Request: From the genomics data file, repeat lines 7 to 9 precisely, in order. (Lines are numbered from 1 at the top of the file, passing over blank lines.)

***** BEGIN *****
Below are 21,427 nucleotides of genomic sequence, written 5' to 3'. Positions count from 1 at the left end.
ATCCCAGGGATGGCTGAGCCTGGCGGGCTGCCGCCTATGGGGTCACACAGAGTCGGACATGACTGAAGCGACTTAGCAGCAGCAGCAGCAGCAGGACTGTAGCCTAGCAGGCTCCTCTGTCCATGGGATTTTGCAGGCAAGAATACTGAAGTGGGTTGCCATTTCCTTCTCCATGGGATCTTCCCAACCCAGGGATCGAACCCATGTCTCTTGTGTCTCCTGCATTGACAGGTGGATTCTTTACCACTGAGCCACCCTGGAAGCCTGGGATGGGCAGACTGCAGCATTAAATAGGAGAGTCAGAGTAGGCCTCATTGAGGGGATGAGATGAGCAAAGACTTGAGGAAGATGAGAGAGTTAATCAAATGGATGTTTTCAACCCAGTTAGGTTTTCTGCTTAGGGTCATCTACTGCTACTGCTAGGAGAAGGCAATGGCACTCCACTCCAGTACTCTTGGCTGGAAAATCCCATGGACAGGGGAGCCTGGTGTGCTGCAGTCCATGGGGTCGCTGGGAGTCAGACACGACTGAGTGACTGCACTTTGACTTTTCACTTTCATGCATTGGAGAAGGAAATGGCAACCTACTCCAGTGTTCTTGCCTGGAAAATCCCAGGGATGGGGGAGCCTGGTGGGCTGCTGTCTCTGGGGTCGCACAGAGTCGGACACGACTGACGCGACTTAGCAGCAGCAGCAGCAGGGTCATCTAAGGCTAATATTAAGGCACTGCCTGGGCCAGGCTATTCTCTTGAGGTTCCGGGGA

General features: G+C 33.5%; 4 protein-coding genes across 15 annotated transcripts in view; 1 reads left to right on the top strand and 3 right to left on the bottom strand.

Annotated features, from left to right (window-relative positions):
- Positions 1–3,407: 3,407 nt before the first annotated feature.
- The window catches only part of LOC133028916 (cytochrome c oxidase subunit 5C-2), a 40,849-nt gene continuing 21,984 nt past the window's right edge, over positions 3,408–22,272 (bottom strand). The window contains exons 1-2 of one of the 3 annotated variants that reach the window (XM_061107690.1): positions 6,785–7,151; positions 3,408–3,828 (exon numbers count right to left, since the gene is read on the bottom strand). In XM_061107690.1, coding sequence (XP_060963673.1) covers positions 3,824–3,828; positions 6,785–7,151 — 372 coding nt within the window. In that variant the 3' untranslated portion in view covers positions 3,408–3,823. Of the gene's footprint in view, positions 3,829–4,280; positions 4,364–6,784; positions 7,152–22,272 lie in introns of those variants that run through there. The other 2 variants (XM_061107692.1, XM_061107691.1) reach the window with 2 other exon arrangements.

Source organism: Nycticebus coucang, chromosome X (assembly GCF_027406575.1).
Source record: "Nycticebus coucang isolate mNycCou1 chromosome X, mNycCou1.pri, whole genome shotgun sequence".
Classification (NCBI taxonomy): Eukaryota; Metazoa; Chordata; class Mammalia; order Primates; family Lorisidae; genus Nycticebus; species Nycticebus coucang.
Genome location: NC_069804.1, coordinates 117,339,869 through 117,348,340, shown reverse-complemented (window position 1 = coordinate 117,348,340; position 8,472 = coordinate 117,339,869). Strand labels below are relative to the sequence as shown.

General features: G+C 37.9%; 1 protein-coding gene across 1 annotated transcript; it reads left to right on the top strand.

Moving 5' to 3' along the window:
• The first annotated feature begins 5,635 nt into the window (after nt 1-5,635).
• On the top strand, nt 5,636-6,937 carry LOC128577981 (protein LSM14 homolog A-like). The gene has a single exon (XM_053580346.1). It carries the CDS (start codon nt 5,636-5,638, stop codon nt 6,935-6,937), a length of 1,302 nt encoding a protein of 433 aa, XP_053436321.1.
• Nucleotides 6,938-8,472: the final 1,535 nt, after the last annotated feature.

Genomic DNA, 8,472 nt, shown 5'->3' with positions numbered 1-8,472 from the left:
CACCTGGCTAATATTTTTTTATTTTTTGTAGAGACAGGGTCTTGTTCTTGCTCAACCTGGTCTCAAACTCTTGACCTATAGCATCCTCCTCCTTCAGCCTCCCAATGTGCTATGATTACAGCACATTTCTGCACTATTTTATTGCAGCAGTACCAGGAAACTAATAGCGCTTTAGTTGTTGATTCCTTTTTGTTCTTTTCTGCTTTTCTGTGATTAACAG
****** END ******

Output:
Source organism: Nycticebus coucang, chromosome X (assembly GCF_027406575.1).
Source record: "Nycticebus coucang isolate mNycCou1 chromosome X, mNycCou1.pri, whole genome shotgun sequence".
Classification (NCBI taxonomy): Eukaryota; Metazoa; Chordata; class Mammalia; order Primates; family Lorisidae; genus Nycticebus; species Nycticebus coucang.